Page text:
Cost Management and More — Our Role as a PBM

Prescription cost management, however, goes beyond the negotiations on pharmaceutical pricing. For example, we encourage doctors to prescribe and patients to use generic medications when they are available, leading to equivalent care at a much lower price. Generic dispensing rates are at an all-time high and as soon as there is generic competition for the Mylan EpiPen, we will encourage plan members to use the lowest cost product. Moreover, our research has shown that use of generics improves adherence levels, thereby helping to support better outcomes and lower overall costs.

At CVS Health, our focus is on improving the quality of care and lowering overall cost in multiple areas, aligning with our purpose of helping people on their path to better health. Our adherence programs, which have been demonstrated to be highly effective, take advantage of our multiple channels to ensure patients are using medications appropriately, thereby improving outcomes and lowering costs.

In addition, we have shown that simplifying complex drug regimens for patients, through outreach from our pharmacists, can halve the number of patients who are readmitted to the hospital — again improving care and lowering costs. And through ScriptSync, our prescription synchronization program available through CVS Pharmacy, patients can renew monthly prescriptions in a single trip to the pharmacy, leading to nearly a 10 percent improvement in adherence.

Better use of medications also plays into quality measures used by many payors, including Medicare through its Stars program. That’s why CVS Health designs programs to help PBM clients improve their quality measures. At CVS Health, we realize that reducing inflation is only one part of a multi-pronged strategy aimed at improving overall health care and reducing overall medication costs as well as costs of prescriptions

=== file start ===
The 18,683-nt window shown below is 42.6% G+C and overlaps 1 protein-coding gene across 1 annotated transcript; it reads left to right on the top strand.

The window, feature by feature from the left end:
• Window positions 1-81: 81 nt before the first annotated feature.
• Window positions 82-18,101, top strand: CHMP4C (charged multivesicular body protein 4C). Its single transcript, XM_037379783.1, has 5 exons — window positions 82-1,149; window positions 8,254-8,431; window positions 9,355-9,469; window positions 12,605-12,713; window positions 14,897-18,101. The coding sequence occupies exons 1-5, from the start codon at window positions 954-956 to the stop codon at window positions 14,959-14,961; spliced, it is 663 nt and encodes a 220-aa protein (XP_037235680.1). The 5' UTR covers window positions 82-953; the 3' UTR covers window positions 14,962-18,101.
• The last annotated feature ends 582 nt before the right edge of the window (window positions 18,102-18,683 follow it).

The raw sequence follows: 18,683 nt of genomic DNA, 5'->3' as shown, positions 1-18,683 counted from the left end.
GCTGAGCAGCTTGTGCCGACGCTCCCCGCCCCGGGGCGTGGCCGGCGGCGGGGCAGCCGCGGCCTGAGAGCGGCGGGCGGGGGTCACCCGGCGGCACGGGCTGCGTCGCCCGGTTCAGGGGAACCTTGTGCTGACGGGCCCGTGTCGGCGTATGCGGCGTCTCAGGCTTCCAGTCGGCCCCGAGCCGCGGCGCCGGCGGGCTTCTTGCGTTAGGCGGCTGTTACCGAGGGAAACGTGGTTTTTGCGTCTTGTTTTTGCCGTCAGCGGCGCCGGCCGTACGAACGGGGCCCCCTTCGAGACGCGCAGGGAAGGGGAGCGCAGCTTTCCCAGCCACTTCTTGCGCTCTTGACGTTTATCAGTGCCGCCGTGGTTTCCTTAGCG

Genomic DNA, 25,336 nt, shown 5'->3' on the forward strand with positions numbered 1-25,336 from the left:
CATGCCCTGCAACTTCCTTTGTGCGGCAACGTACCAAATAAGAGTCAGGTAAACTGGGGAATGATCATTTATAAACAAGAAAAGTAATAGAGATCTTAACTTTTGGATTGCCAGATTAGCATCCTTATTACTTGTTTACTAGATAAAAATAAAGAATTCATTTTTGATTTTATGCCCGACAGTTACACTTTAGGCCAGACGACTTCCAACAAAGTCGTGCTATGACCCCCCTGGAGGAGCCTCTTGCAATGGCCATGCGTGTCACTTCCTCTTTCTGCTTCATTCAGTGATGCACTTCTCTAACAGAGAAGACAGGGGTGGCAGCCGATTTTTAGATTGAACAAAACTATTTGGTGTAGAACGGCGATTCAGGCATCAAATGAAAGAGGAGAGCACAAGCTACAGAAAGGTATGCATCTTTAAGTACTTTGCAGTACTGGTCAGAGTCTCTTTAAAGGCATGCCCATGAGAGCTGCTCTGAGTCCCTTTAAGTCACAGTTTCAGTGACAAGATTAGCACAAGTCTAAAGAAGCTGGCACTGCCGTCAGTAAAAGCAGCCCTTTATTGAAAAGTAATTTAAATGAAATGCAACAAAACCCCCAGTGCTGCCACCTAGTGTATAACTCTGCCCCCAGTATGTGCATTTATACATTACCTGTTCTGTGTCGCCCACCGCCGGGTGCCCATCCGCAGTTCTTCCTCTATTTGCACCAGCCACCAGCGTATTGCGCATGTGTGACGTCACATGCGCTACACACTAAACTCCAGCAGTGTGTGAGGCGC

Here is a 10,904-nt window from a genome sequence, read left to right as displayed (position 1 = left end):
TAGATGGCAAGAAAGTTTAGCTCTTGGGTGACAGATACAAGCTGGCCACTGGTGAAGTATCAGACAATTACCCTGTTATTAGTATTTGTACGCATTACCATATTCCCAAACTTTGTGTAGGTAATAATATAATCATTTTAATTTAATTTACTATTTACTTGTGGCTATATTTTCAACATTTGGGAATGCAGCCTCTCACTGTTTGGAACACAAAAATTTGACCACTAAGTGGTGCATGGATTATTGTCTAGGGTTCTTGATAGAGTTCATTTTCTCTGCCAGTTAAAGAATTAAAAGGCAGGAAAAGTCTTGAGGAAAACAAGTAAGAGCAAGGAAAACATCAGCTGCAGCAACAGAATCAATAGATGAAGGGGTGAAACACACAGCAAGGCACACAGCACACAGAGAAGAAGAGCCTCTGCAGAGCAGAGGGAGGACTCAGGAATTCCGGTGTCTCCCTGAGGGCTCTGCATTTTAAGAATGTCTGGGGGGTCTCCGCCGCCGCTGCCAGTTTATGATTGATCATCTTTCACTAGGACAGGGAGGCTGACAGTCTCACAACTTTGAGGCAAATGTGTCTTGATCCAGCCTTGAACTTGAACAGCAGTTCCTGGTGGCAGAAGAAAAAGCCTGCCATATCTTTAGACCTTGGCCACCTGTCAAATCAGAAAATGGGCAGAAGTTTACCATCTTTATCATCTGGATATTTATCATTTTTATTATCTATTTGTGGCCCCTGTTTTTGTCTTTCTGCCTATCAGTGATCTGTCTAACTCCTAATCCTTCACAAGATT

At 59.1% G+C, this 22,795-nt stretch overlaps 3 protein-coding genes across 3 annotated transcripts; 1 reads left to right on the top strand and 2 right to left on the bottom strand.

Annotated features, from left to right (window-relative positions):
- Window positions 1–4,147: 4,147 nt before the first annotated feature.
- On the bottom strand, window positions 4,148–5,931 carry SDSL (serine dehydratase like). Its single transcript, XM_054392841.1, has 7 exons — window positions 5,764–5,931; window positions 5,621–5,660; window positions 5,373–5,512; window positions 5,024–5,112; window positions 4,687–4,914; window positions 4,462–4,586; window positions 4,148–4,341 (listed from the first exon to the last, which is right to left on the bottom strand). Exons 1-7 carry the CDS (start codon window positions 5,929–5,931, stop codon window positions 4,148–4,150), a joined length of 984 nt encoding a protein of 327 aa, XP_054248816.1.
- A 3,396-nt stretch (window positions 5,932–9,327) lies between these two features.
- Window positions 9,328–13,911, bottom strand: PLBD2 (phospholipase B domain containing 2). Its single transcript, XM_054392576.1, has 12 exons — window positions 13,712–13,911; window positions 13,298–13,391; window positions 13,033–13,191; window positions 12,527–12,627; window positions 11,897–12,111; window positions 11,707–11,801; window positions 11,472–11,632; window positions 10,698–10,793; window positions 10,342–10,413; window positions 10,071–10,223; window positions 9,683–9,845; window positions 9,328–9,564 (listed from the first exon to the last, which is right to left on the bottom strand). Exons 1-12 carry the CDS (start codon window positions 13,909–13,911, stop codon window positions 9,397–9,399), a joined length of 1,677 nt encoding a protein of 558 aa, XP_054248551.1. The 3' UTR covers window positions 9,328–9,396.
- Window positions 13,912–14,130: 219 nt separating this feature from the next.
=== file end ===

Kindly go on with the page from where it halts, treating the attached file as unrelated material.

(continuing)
How have EpiPen cost increases affected your plan? Ask Us
COMMENTARY
October 11, 2016
Executive Vice President and Chief Operating Officer, CVS Health
THIS INSIGHT ADDRESSES

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Cost Management

Controlling costs is most payors’ primary concern. Our market-leading solutions help clients get ahead of trend drivers and achieve lowest net cost.

Dynamic Trend Management

CVS Health is a leader in providing innovative, proactive solutions that help to cost-effectively manage trend while still ensuring member satisfaction.

Formulary Management

A comprehensive formulary strategy is foundational to mitigating the impact of escalating drug prices, and the introduction of new high-cost therapies.

Data Source: CVS Health Enterprise Analytics, 2016. 

*Average cost growth net of discounts, rebates, price protection and member copays for PBM commercial clients aligned with our formulary management strategy.

Prescription drug trend is the measure of growth in prescription spending per member per month. Trend calculations take into account the effects of drug price, drug utilization and the mix of branded versus generic drugs. Trend figures cited are for commercial cohort (health plans and employers). Gross trend is reported net of rebates.

All of the savings and/or trend changes discussed in this Insights Commentary will vary based on a variety of factors, including demographics, plan design and programs adopted by the client. Client-specific modeling available upon request.

This document contains references to brand-name prescription drugs that are trademarks or registered trademarks of pharmaceutical manufacturers not affiliated with CVS Health.